I arrived at Kaplan Arena 40 minutes before the start time of the 2019 Spring Concert put on by AMP and Student Assembly, my floor tickets screenshotted on my phone, for fear of arriving too late and missing a chance at the very front row. I felt the papery blue wristband press against my skin as I stepped into the venue, my eyes zeroing in on the front of the stage — only to find a handful of students mingling on the floor level while the seats in the general admission area were more empty than full. Shrugging, I worked my way to the center of the stage, and as the lights went down, I prepared myself for my very first front-row concert experience, even if it seemed that most of the campus wasn’t in attendance.

Suffice it to say, the experience delivered in full, even if the audience appeared to miss the mark.

March 29, the Spring Concert boasted performances from soulful singer Ari Lennox, young pop sensation Daya and upbeat band Misterwives. All three groups gave it their all onstage, presenting powerful performances that got the crowd both moving and moved.

Lennox came onstage in a somewhat unassuming manner, her cheetah-print jacket hanging off her shoulders in a carefree fashion; her smooth, rich voice spoke volumes as to her talent as a singer and an artist. Lennox sang with a quiet confidence, swaying from side to side as her vibrato resonated throughout Kaplan Arena. While her songs had a slower beat and thus did not really get the crowd dancing, her ability to interact with the audience with charm and wit gave her set a special spark.

Following Lennox’s opening number was 20-year-old Daya, who skipped onto the Kaplan stage with dark tinted glasses and a confident gait. Her personality struck a chord with those in attendance almost immediately, as she shyly asked the audience if anyone knew her personally since she’d grown up in Pittsburgh and shouted out her high school — then transitioned immediately to an impassioned performance of one of the songs from her 2017 album “Sit Still Look Pretty,” her conspiratorial smile transforming to match the emotions of the track.

Daya performed her radio hits to pitch-perfect accuracy — the crowd’s energy heightened significantly for “Hideaway” and especially for her closing number “Don’t Let Me Down.” But the best moments from Daya’s set were the songs that weren’t as well known. Her performance of “Back to Me,” a song she’d written in high school, was soulful and bittersweet, done solely with piano and vocals, its simple brilliance and stunning delivery connecting instantly with the audience. Daya also performed a cover of Janelle Monae’s song “Make Me Feel,” adding a fresh color to the track while hitting every note. The singer’s strong stage presence, pitch and personality left many of her songs stuck in the heads of those in attendance — particularly her newest single “Insomnia” that she performed for the first time live on the Kaplan stage.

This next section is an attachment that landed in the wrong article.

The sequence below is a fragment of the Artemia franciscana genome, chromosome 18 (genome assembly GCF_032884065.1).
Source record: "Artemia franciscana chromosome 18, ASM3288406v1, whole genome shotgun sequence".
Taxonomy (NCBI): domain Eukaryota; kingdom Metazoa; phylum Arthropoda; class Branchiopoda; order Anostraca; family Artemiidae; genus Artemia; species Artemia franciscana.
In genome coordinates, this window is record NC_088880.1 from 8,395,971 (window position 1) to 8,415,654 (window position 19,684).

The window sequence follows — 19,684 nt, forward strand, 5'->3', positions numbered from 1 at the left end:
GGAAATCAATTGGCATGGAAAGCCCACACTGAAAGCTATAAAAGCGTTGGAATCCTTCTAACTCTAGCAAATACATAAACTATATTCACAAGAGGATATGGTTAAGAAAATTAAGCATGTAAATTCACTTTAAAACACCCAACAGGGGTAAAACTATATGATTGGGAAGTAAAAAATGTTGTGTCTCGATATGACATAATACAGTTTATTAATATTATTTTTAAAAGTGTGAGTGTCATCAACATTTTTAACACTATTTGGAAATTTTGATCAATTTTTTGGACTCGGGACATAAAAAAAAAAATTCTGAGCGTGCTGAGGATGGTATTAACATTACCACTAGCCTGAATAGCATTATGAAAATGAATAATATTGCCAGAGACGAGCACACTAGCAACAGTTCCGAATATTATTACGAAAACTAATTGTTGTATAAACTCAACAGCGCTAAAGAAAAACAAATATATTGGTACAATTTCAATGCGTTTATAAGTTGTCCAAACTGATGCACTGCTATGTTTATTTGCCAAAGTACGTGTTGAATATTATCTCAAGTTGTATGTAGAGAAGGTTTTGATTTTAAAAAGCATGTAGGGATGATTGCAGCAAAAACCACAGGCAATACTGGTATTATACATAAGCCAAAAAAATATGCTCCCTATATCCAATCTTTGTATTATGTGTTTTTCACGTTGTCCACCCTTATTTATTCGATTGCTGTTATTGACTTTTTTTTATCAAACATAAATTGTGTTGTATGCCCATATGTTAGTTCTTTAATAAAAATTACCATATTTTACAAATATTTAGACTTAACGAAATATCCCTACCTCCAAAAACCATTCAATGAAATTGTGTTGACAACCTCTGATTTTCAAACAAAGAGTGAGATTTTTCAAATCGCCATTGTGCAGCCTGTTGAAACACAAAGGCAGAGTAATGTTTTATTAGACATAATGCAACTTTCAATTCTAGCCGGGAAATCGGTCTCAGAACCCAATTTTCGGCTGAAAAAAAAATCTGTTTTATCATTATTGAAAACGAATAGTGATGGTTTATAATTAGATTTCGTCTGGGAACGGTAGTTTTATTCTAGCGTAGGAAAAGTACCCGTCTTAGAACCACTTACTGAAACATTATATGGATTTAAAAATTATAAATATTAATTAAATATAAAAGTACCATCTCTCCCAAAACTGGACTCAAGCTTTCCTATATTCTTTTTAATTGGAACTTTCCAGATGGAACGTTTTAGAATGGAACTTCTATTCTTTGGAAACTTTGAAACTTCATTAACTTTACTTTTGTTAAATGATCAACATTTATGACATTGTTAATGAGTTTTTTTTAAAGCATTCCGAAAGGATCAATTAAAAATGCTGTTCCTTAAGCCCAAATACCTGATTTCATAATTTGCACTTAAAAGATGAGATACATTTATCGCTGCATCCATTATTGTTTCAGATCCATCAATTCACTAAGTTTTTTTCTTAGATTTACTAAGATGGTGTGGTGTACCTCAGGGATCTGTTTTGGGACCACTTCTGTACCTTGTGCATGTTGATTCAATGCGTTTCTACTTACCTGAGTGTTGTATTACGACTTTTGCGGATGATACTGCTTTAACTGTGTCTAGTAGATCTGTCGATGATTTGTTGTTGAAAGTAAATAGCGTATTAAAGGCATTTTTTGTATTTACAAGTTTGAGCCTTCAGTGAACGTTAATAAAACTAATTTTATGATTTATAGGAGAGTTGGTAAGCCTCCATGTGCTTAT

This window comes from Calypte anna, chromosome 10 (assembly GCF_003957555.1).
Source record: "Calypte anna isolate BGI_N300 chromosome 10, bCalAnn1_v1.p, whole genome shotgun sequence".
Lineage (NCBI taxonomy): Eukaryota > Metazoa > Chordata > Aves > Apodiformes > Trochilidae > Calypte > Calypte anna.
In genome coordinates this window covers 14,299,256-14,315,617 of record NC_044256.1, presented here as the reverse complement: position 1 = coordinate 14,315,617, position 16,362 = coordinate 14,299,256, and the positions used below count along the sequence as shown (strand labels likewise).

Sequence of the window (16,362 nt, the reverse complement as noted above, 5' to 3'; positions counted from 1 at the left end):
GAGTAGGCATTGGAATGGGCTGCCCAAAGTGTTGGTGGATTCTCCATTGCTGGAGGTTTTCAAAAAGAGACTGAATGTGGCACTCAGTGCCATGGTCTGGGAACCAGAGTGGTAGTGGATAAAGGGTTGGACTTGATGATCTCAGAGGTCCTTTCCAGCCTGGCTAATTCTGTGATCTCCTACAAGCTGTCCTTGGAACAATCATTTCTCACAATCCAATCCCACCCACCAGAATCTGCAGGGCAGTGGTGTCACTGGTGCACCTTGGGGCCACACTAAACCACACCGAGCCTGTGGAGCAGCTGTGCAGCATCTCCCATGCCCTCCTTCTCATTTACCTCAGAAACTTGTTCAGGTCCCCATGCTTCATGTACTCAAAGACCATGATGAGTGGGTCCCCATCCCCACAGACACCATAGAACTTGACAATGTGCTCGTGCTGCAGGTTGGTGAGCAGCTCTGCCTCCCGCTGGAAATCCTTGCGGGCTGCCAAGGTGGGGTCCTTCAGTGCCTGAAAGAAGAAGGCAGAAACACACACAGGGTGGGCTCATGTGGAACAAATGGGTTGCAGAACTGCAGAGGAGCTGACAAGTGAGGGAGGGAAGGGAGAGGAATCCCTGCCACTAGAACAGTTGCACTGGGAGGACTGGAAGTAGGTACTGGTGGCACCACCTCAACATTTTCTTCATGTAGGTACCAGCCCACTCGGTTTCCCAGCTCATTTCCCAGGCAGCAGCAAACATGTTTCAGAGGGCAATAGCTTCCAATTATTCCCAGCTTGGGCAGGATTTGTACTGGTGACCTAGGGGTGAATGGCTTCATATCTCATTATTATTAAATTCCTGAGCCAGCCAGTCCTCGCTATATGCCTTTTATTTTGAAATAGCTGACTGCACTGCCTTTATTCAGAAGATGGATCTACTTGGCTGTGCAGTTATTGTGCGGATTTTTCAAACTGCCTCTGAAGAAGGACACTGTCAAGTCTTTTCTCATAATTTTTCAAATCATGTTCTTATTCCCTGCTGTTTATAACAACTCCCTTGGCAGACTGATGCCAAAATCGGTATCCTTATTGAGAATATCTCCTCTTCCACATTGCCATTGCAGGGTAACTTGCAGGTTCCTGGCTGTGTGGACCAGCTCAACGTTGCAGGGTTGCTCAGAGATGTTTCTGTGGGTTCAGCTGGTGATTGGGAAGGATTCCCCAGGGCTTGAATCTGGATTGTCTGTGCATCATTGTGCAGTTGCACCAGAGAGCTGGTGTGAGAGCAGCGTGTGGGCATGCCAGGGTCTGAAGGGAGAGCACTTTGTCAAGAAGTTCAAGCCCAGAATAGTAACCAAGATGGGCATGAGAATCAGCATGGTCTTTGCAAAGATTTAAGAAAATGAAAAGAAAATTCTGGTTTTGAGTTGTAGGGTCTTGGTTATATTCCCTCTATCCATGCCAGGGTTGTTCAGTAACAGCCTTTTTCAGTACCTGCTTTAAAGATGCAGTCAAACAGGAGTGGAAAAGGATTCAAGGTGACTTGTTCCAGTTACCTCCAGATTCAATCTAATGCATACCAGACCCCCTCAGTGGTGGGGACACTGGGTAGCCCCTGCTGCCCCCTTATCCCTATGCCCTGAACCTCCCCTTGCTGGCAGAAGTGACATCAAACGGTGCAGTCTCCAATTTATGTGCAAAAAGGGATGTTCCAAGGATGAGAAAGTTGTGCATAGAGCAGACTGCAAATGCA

Misterwives rounded out the Spring Concert with an exciting new energy and a flair for the unexpected. They filled the arena with an array of exciting instruments, from the drums and guitar to the trumpet and saxophone, as lead singer Mandy Lee skipped across the stage, interacting with each band member in turn while belting each catchy tune. Misterwives’ set had the crowd dancing, as each song had a fresh beat and hook that was impossible to sit through without at least some toe tapping. Their most well-known songs got the largest reaction from the audience, but Misterwives also premiered a brand-new song titled “Why Why Why” from their upcoming album that was easy to echo by the second or third chorus.

Misterwives’ energy and their ability to play off of each other during each song was an instant hit; the camaraderie within the band shone through and made their set all the more appealing. The band tried to bring something new to their familiar songs: they added an extended percussive segment to their closing performance of “Our Own House” before proceeding to take a bow, thank the audience, and pretend to hide behind their drums in an attempt to end the show. Five seconds of silence later, lead singer Lee looked over at a fellow band member, mouthing to him “Are we done?” before the whole band launched into the song’s final chorus with passion, smiles dancing on their faces from their attempt at hoodwinking the audience.

In between tracks, Lee spoke to how music transcends the mundane events of our lives and allows us to escape the hard times we endure by virtue of singing along to a song that we love. She mentioned that she was going through some of the hardest moments of her life in her adult years, but that the experience of performing with the band and with the crowd was like no other, and something that helped her get through the darker times.

At the end of the day, regardless of concert attendance or turnout, that’s what matters most: the ability of music to unite a group of slightly sweaty, packed-together college students on a Friday night and encourage them to forget the exams and commitments waiting around the bend; to bring a group of people together for three hours to do nothing more than watch, sing, dance, breathe and live. That’s exactly what the Spring Concert did: create an explosive and immersive memory — a secret, even — shared by the people lucky enough to be in attendance. I am so1 glad that I was one of them.